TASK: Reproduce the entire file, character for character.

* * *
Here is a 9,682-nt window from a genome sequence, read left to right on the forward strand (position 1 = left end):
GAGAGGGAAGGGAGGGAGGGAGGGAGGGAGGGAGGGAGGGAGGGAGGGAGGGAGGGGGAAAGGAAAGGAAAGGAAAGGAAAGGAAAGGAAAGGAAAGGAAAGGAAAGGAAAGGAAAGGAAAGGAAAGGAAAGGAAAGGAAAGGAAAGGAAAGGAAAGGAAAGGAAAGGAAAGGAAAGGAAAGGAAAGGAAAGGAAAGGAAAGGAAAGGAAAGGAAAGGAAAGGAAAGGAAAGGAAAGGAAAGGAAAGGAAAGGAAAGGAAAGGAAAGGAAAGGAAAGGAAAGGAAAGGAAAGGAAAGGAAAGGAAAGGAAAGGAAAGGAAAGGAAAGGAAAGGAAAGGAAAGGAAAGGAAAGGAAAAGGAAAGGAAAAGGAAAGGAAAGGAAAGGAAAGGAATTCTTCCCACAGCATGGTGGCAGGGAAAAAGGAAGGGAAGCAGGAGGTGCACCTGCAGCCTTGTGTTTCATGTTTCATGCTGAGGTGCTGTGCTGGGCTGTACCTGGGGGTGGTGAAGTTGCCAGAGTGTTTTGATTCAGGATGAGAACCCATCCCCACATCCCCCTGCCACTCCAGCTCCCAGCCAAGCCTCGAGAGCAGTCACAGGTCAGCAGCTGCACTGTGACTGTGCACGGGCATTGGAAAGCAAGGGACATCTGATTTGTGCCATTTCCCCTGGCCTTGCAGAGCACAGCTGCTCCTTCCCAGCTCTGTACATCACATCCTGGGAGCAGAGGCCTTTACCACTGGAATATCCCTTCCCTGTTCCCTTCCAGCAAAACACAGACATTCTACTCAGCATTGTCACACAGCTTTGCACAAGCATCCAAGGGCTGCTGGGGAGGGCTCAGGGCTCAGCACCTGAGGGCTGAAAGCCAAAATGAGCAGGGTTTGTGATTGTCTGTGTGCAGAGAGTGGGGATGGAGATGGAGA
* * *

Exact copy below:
Here is a 9,682-nt window from a genome sequence, read left to right on the forward strand (position 1 = left end):
GAGAGGGAAGGGAGGGAGGGAGGGAGGGAGGGAGGGAGGGAGGGAGGGAGGGAGGGGGAAAGGAAAGGAAAGGAAAGGAAAGGAAAGGAAAGGAAAGGAAAGGAAAGGAAAGGAAAGGAAAGGAAAGGAAAGGAAAGGAAAGGAAAGGAAAGGAAAGGAAAGGAAAGGAAAGGAAAGGAAAGGAAAGGAAAGGAAAGGAAAGGAAAGGAAAGGAAAGGAAAGGAAAGGAAAGGAAAGGAAAGGAAAGGAAAGGAAAGGAAAGGAAAGGAAAGGAAAGGAAAGGAAAGGAAAGGAAAGGAAAGGAAAGGAAAGGAAAGGAAAGGAAAGGAAAGGAAAGGAAAGGAAAGGAAAGGAAAAGGAAAGGAAAAGGAAAGGAAAGGAAAGGAAAGGAATTCTTCCCACAGCATGGTGGCAGGGAAAAAGGAAGGGAAGCAGGAGGTGCACCTGCAGCCTTGTGTTTCATGTTTCATGCTGAGGTGCTGTGCTGGGCTGTACCTGGGGGTGGTGAAGTTGCCAGAGTGTTTTGATTCAGGATGAGAACCCATCCCCACATCCCCCTGCCACTCCAGCTCCCAGCCAAGCCTCGAGAGCAGTCACAGGTCAGCAGCTGCACTGTGACTGTGCACGGGCATTGGAAAGCAAGGGACATCTGATTTGTGCCATTTCCCCTGGCCTTGCAGAGCACAGCTGCTCCTTCCCAGCTCTGTACATCACATCCTGGGAGCAGAGGCCTTTACCACTGGAATATCCCTTCCCTGTTCCCTTCCAGCAAAACACAGACATTCTACTCAGCATTGTCACACAGCTTTGCACAAGCATCCAAGGGCTGCTGGGGAGGGCTCAGGGCTCAGCACCTGAGGGCTGAAAGCCAAAATGAGCAGGGTTTGTGATTGTCTGTGTGCAGAGAGTGGGGATGGAGATGGAGA